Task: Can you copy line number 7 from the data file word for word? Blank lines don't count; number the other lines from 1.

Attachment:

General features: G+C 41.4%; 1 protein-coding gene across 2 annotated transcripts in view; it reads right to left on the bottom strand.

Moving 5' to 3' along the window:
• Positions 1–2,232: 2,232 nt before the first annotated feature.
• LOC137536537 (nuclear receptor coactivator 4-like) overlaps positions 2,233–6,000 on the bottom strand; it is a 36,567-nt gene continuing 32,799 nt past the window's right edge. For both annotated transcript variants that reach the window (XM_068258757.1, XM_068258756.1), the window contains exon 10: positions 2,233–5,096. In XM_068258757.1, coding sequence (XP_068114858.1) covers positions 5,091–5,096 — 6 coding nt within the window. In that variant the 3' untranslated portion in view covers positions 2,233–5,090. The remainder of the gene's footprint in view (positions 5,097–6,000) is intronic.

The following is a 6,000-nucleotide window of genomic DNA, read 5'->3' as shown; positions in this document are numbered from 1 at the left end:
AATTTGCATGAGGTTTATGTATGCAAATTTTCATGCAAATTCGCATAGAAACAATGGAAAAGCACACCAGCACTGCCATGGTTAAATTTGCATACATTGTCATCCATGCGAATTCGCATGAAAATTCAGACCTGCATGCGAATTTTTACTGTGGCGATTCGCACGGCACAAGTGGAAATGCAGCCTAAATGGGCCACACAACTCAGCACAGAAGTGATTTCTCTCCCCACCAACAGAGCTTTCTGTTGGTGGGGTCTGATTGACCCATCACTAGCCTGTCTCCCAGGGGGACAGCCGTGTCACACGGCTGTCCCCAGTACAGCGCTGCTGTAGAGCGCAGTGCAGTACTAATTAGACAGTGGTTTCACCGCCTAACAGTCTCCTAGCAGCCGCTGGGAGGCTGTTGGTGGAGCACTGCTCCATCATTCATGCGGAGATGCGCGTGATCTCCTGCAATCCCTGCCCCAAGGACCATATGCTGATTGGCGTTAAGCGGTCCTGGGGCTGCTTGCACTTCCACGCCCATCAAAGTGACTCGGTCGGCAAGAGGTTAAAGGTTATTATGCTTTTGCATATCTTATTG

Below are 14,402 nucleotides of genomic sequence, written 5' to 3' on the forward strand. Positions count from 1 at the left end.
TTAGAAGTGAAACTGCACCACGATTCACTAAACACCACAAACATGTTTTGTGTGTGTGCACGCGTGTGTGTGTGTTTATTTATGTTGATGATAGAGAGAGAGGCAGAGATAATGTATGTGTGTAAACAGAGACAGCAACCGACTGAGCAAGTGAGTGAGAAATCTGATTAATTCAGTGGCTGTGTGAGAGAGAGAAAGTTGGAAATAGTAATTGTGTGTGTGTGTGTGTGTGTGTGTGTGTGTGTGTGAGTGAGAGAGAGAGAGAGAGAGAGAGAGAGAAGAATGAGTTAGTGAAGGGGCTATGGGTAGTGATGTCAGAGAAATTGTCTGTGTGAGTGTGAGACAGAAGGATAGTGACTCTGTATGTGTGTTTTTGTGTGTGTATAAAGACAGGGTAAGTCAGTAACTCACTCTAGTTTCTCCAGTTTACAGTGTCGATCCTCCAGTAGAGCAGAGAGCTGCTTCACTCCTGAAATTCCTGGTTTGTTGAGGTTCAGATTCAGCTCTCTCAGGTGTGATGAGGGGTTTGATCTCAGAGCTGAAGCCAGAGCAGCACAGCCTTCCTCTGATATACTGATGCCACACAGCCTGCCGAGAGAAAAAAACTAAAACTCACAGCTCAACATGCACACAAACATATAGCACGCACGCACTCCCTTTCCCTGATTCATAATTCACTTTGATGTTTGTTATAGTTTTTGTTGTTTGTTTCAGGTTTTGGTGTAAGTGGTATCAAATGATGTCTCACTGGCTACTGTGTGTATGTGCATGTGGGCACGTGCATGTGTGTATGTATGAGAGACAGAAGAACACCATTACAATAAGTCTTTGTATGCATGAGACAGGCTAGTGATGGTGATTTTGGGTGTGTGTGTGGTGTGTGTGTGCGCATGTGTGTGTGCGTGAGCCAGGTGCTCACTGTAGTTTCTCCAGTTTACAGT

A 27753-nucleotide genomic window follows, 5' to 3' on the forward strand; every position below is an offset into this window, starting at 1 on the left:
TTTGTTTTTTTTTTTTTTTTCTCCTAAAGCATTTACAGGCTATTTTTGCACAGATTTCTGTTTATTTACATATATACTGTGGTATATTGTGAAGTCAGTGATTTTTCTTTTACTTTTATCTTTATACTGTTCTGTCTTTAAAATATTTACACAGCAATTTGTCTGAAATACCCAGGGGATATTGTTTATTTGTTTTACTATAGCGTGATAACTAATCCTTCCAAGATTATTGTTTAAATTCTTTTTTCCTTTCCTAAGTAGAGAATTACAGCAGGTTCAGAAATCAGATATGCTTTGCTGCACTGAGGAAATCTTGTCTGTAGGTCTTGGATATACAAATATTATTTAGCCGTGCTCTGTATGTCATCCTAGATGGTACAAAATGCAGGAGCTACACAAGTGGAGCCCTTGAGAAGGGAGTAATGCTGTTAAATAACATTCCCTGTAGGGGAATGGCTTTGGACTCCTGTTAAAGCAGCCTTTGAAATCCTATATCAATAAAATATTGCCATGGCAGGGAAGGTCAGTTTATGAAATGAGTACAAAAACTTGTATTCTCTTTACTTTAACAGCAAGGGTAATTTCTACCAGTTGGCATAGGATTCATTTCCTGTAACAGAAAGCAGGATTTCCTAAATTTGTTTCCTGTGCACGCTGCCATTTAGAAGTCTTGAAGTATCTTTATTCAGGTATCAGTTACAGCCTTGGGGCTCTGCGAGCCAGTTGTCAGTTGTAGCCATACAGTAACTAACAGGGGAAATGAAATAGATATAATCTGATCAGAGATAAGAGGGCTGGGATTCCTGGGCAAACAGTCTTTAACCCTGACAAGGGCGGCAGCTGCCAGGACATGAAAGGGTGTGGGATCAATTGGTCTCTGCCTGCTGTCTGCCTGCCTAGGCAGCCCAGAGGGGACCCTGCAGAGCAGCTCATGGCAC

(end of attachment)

Below are 14,402 nucleotides of genomic sequence, written 5' to 3' on the forward strand. Positions count from 1 at the left end.